Evolution and human adaptation. Evolution and human adaptation

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1 Evolution and human adaptation ANTH 306/Medical Anthropology Evolution and human adaptation Readings: Chapter 3 of McElroy and Townsend Genes, Culture and Adaptation, pages S. Boyd Eaton, Marjorie Shostak, Melvin Konner: Stone Agers in the Fast Lane Wenda Trevathan: Evolutionary Medicine: An Overview. Highly recommended: Human Biological Adaptability: An Introduction to Human Responses to Common Environmental Stresses 1

2 Adaptation Change & variation developing over time in response to the pressures of a given environment (M&T page 83). The core concept of medical ecology approach emphasizing study of health & disease in environmental context. Health viewed as a measure of adaptation to environment. Human adaptation Humans can adapt or adjust in several ways: 1. Biological Genetic Physiological 2. Cultural Individual/psychological Group Taken from McElroy & Townsend s text, 3 rd edition. 2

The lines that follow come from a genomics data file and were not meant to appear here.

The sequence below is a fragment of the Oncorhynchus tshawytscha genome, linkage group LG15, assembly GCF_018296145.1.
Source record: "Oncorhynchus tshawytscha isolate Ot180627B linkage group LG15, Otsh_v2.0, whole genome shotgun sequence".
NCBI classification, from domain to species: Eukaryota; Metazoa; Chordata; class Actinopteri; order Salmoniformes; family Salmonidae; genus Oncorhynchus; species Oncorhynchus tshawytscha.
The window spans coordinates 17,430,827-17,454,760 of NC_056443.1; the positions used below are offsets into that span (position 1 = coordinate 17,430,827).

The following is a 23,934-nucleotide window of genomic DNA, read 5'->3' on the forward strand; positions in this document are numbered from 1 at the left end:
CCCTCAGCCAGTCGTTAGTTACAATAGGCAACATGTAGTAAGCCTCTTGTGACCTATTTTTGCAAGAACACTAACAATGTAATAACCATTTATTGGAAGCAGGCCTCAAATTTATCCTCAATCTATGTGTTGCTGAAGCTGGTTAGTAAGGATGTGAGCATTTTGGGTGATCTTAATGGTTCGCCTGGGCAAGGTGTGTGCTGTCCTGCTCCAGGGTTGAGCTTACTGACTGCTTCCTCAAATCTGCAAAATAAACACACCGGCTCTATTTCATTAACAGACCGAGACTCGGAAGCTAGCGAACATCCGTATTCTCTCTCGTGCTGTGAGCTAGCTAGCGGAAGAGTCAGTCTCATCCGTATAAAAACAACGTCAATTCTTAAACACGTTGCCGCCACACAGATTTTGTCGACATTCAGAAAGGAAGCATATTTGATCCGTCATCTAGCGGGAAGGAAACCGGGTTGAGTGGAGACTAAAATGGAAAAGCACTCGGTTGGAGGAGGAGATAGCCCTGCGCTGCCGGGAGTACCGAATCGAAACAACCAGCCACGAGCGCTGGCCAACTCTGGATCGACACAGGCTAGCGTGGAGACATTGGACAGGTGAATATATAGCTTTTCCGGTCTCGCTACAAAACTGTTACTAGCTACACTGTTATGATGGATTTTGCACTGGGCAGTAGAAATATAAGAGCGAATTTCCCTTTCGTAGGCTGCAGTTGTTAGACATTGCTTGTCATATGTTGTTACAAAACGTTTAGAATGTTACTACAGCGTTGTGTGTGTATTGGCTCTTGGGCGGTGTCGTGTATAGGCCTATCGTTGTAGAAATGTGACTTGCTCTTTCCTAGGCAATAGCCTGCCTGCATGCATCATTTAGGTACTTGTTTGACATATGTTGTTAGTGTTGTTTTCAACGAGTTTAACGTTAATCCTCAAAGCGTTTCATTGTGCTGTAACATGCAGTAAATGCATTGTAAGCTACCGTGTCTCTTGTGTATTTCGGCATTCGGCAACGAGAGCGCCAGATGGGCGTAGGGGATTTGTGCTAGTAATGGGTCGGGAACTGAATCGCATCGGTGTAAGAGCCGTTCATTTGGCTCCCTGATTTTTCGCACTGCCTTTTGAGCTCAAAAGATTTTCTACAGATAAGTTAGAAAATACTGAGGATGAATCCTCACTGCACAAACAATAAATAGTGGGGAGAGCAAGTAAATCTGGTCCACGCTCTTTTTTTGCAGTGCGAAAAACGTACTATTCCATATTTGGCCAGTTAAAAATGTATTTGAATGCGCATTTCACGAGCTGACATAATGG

3 Distribution of Human Diversity Physical traits that are often thought of as clustering together among particular peoples often have much broader distributions. Continue well outside of the geographic areas in which a "race" is stereotypically supposed to exist. An example is dark skin: usually thought of as key trait in distinguishing sub- Saharan Africans from people elsewhere in world. but dark brown skin is also found in southern Asia, Australia, New Guinea and on nearby islands of Melanesia, as well as in much of the Americas. Human skin Body s largest organ. Comprised of 2 major layers: Thin outer layer, epidermis. Thicker, inner layer, dermis. Skins functions in many ways: Thermoregulation Protection from physical & chemical injury. Protection from invasion by microorganisms. Aids in synthesis of vitamin D, an essential nutrient. 3

4 Skin color & adaptation As one of most conspicuous of human physical traits, skin color has attracted a lot more attention than any other aspect of human variability. Has served as a primary feature in most systems of racial classification, regardless of dubious scientific basis of these schemes. 4